having or consisting of loops; loopy.
  1. drunk; inebriated.
  2. eccentric; loopy.
  3. enthusiastic; keen: These days he's looped on rodeos.

Origin of looped

First recorded in 1930–35; loop1 + -ed2, -ed3




a portion of a cord, ribbon, etc., folded or doubled upon itself so as to leave an opening between the parts.
anything shaped more or less like a loop, as a line drawn on paper, a part of a letter, a part of a path, or a line of motion.
a curved piece or a ring of metal, wood, or the like, used for the insertion of something, as a handle, etc.
Aeronautics. a maneuver executed by an airplane in such a manner that the airplane describes a closed curve in a vertical plane.
a circular area at the end of a trolley line, railroad line, etc., where cars turn around.
an arm of a cloverleaf where traffic may turn off or onto a main road or highway.
Physics. the part of a vibrating string, column of air or other medium, etc., between two adjacent nodes.
Electricity. a closed electric or magnetic circuit.
Computers. the reiteration of a set of instructions in a routine or program.
a wire, usually of platinum, one end of which is curved to form a loop, used for transferring microorganisms from one medium to another.
a sand bar that encloses or nearly encloses a body of water.
Figure Skating. a school figure in which a skater traces a large half circle, a small oval within its arc, and another large half circle to complete the figure while remaining on the same skating edge.
the Loop, the main business district of Chicago.

verb (used with object)

to form into a loop.
to make a loop in.
to enfold or encircle in or with something arranged in a loop.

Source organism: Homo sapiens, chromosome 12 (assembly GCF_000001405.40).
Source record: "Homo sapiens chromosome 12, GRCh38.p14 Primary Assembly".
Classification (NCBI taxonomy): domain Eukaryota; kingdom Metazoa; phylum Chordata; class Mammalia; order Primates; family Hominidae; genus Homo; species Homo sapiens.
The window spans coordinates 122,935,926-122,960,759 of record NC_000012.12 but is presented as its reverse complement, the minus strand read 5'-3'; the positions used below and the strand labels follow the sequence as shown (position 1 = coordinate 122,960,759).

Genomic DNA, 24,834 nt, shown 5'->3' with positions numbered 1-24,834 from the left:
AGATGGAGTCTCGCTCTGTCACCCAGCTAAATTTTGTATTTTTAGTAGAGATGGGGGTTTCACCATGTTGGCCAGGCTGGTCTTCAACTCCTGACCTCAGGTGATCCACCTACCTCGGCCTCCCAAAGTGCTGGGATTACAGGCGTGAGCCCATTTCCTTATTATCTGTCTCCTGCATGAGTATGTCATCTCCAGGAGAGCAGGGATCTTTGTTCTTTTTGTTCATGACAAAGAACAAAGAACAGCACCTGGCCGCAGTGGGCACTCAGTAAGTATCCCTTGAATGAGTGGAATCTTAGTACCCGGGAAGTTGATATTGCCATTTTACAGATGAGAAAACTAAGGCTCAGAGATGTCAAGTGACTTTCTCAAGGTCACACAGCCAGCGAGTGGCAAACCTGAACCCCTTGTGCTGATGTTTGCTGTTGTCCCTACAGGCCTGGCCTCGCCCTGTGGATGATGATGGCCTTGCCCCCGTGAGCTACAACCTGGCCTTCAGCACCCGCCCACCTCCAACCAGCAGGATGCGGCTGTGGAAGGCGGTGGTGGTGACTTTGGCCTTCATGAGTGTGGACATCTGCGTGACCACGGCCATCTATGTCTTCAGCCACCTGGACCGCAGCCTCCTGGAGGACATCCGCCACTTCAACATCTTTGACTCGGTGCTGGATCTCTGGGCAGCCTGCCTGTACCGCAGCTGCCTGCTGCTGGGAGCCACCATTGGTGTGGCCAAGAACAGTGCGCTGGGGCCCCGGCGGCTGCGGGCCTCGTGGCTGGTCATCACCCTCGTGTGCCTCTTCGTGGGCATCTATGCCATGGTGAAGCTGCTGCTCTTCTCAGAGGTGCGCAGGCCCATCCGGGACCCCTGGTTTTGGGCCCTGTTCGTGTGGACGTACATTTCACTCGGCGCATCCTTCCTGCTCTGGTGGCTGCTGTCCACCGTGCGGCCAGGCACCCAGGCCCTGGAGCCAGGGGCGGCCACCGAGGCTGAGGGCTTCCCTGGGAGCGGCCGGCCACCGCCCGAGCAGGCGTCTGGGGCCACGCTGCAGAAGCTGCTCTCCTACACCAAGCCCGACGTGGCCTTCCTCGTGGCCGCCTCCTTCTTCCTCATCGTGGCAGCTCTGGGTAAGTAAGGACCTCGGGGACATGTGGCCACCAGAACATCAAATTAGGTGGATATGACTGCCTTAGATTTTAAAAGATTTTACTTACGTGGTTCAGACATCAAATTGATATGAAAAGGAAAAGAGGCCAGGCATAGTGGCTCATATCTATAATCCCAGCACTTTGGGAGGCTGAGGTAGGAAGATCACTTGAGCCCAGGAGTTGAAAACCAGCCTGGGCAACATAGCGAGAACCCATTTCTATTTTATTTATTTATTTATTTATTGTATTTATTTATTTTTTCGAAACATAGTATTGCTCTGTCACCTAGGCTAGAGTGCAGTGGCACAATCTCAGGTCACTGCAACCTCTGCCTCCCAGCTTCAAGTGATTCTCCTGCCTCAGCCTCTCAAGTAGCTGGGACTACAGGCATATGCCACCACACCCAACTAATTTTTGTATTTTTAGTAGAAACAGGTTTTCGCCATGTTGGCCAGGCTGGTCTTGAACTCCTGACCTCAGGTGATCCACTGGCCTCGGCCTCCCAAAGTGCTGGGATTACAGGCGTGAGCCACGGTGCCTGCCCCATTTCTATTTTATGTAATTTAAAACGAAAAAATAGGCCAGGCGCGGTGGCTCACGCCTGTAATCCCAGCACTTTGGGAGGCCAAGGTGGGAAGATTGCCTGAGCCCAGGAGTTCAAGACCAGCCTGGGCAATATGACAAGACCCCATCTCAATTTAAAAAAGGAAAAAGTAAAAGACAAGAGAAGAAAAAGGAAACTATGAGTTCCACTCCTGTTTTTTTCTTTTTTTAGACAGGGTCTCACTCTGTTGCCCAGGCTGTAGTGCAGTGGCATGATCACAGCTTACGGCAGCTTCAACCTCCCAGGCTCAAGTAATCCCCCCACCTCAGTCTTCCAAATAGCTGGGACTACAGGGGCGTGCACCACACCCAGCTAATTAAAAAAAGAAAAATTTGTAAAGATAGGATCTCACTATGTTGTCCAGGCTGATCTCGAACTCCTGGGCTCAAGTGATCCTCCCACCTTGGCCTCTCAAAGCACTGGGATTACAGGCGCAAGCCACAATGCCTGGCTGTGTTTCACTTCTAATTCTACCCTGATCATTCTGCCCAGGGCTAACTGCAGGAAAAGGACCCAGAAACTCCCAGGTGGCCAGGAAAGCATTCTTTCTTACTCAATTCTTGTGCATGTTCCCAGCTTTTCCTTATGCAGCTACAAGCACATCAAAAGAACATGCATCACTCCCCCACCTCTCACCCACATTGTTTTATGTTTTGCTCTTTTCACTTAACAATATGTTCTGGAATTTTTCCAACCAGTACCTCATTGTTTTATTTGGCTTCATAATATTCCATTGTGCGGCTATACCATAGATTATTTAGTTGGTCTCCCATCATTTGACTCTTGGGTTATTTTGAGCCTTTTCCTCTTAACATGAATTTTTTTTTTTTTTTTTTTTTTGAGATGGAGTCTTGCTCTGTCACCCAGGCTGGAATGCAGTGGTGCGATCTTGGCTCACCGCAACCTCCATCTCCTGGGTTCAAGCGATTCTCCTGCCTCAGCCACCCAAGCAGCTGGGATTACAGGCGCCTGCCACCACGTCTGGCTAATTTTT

to fasten by forming into a loop, or by means of something formed into a loop (often followed by up): to loop up the new draperies.
to cause (a missile or projectile) to trace a looping or looplike trajectory through the air: to loop a grenade into the building.
to fly (an airplane) in a loop or series of loops.
to construct a closed electric or magnetic circuit.
Movies. to complete by means of looping: We still have to loop the final scenes.

verb (used without object)

to make or form a loop: The river loops around the two counties.
to move by forming loops, as a measuringworm.
to trace a looping or looplike path through the air: The fly ball looped high in the air.
to perform a loop or series of loops in an airplane.
Movies. to record dialogue, sound effects, etc., onto an existing film track or soundtrack.

Origin of loop

1350–1400; Middle English loupe loop of cloth, perhaps < Scots Gaelic lub loop, bend
Can be confusedloop loupe
Dictionary.com Unabridged Based on the Random House Unabridged Dictionary, © Random House, Inc. 2019

Examples from the Web for looped

Contemporary Examples of looped

  • He looped around in the grass, flanking the mine mouth, slow, quiet now, crouching a little.

    The Daily Beast logo
    The Ballad of Johnny France

    Richard Ben Cramer

    January 12, 2014

  • Johnny looped thirty yards to the left, below the mound, then he turned and picked up speed.

    The Daily Beast logo
    The Ballad of Johnny France

    Richard Ben Cramer

    January 12, 2014

  • He looped in his health-insurance colleague Fred McKay and, sure enough, I could buy insurance without underwriting.

    The Daily Beast logo
    The Non-Problem that ObamaCare Didn't Fix

    Megan McArdle

    September 19, 2012

  • Hon. Tax Cut or who has fresh thoughts outside of a looped reel of Life with Father.

    The Daily Beast logo
    The Last Days of the GOP

    John Batchelor

    October 30, 2009

Historical Examples of looped

  • The like of that "looped and windowed raggedness" is hardly to be found in any other literature.

  • The women wear it braided and looped up on the sides of the head.

  • "They haven't found us yet," said Morgan, surveying the looped end of the rope ladder.

    Slaves of Mercury

    Nat Schachner

  • I examined the great screw and the looped nut that ran on it.